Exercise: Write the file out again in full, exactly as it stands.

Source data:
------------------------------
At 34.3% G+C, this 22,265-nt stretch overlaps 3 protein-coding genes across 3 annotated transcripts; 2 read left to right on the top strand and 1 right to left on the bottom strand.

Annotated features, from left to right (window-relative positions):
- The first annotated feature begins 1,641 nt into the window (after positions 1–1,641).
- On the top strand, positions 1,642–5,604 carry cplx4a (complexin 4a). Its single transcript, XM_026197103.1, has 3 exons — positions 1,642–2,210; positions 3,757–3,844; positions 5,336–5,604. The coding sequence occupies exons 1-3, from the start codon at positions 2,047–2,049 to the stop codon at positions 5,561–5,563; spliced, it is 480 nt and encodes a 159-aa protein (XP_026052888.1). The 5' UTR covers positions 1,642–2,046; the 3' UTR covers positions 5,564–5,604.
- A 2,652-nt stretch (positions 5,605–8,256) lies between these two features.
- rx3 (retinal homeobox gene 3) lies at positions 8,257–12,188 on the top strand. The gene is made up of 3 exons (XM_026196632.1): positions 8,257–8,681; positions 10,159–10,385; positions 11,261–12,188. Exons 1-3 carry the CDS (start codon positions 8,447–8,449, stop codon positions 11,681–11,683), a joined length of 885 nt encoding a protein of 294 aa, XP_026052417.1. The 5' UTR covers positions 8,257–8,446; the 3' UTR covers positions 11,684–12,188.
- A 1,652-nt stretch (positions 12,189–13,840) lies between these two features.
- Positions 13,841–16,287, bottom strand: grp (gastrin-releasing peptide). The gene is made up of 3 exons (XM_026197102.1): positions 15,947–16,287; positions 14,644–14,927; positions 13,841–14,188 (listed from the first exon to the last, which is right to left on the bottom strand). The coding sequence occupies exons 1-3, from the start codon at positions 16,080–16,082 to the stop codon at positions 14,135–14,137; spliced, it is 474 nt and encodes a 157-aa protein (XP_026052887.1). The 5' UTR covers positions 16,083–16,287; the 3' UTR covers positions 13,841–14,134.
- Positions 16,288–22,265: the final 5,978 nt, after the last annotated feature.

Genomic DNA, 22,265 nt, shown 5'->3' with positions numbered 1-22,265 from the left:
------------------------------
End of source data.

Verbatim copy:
At 34.3% G+C, this 22,265-nt stretch overlaps 3 protein-coding genes across 3 annotated transcripts; 2 read left to right on the top strand and 1 right to left on the bottom strand.

Annotated features, from left to right (window-relative positions):
- The first annotated feature begins 1,641 nt into the window (after positions 1–1,641).
- On the top strand, positions 1,642–5,604 carry cplx4a (complexin 4a). Its single transcript, XM_026197103.1, has 3 exons — positions 1,642–2,210; positions 3,757–3,844; positions 5,336–5,604. The coding sequence occupies exons 1-3, from the start codon at positions 2,047–2,049 to the stop codon at positions 5,561–5,563; spliced, it is 480 nt and encodes a 159-aa protein (XP_026052888.1). The 5' UTR covers positions 1,642–2,046; the 3' UTR covers positions 5,564–5,604.
- A 2,652-nt stretch (positions 5,605–8,256) lies between these two features.
- rx3 (retinal homeobox gene 3) lies at positions 8,257–12,188 on the top strand. The gene is made up of 3 exons (XM_026196632.1): positions 8,257–8,681; positions 10,159–10,385; positions 11,261–12,188. Exons 1-3 carry the CDS (start codon positions 8,447–8,449, stop codon positions 11,681–11,683), a joined length of 885 nt encoding a protein of 294 aa, XP_026052417.1. The 5' UTR covers positions 8,257–8,446; the 3' UTR covers positions 11,684–12,188.
- A 1,652-nt stretch (positions 12,189–13,840) lies between these two features.
- Positions 13,841–16,287, bottom strand: grp (gastrin-releasing peptide). The gene is made up of 3 exons (XM_026197102.1): positions 15,947–16,287; positions 14,644–14,927; positions 13,841–14,188 (listed from the first exon to the last, which is right to left on the bottom strand). The coding sequence occupies exons 1-3, from the start codon at positions 16,080–16,082 to the stop codon at positions 14,135–14,137; spliced, it is 474 nt and encodes a 157-aa protein (XP_026052887.1). The 5' UTR covers positions 16,083–16,287; the 3' UTR covers positions 13,841–14,134.
- Positions 16,288–22,265: the final 5,978 nt, after the last annotated feature.

Genomic DNA, 22,265 nt, shown 5'->3' with positions numbered 1-22,265 from the left: